Thanks to Lennart for this one.
If you have remote drives – cifs, nfs, whatever – in /etc/fstab with typical options, then you’ll probably find that F15 will sit there and wait for the network to come up on boot, then mount them, before boot completes. That’s not terrible, but it’s not awesome either.
In F14 and earlier, btw, there’s a ‘netfs’ service which controls whether upstart tries to mount remote shares at boot or not. If it’s enabled, it tries (and in my experience often fails, by trying to do it before the network’s really up, so I just turned it off). F15 doesn’t have this.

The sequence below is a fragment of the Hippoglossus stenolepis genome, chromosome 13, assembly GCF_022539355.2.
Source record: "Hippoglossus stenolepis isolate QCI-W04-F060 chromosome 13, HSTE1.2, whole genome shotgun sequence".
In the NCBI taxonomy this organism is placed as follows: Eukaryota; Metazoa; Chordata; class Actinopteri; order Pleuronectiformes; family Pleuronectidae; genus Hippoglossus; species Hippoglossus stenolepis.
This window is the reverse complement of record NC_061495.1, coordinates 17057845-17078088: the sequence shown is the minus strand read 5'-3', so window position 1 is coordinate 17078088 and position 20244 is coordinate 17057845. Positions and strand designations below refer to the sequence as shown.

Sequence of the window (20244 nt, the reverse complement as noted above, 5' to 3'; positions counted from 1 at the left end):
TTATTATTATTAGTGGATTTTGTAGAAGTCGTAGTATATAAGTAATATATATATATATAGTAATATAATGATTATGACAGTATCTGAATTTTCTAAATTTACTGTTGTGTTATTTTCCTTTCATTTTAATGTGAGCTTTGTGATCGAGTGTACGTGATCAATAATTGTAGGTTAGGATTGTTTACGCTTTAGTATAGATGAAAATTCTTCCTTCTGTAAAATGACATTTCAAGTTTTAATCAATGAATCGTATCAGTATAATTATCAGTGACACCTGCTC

But the good news – you can make it more awesome. To more or less replicate the ‘netfs’ functionality, just use the ‘noauto’ mount option; if you specify ‘noauto’ as an option for a mount point, systemd won’t try and bring up that mount point on boot. You’ll only be able to do it manually.
But to make it super awesome, add two options: ‘noauto comment=systemd.automount’ . Then what happens is the share gets mounted as soon as something tries to access it…but not before. So boot runs as fast as possible, and as soon as you actually try to access the share, it gets mounted. Thanks, systemd!